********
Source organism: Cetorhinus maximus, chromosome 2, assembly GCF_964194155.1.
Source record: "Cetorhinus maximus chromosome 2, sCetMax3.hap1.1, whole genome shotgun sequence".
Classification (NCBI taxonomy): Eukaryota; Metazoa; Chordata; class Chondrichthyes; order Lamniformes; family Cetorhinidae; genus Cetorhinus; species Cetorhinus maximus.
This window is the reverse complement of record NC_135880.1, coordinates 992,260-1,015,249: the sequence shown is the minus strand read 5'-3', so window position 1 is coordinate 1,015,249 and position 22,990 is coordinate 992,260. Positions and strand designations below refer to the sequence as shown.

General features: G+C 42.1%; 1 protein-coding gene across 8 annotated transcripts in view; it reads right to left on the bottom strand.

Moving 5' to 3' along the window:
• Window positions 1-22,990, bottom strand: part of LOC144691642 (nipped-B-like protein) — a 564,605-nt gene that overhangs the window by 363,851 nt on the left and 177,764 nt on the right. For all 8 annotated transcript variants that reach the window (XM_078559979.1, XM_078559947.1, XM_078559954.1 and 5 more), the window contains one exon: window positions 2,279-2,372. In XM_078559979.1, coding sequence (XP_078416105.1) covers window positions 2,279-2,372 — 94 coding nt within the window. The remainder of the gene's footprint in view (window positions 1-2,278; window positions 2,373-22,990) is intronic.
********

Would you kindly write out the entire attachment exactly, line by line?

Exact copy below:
Source organism: Cetorhinus maximus, chromosome 2, assembly GCF_964194155.1.
Source record: "Cetorhinus maximus chromosome 2, sCetMax3.hap1.1, whole genome shotgun sequence".
Classification (NCBI taxonomy): Eukaryota; Metazoa; Chordata; class Chondrichthyes; order Lamniformes; family Cetorhinidae; genus Cetorhinus; species Cetorhinus maximus.
This window is the reverse complement of record NC_135880.1, coordinates 992,260-1,015,249: the sequence shown is the minus strand read 5'-3', so window position 1 is coordinate 1,015,249 and position 22,990 is coordinate 992,260. Positions and strand designations below refer to the sequence as shown.

General features: G+C 42.1%; 1 protein-coding gene across 8 annotated transcripts in view; it reads right to left on the bottom strand.

Moving 5' to 3' along the window:
• Window positions 1-22,990, bottom strand: part of LOC144691642 (nipped-B-like protein) — a 564,605-nt gene that overhangs the window by 363,851 nt on the left and 177,764 nt on the right. For all 8 annotated transcript variants that reach the window (XM_078559979.1, XM_078559947.1, XM_078559954.1 and 5 more), the window contains one exon: window positions 2,279-2,372. In XM_078559979.1, coding sequence (XP_078416105.1) covers window positions 2,279-2,372 — 94 coding nt within the window. The remainder of the gene's footprint in view (window positions 1-2,278; window positions 2,373-22,990) is intronic.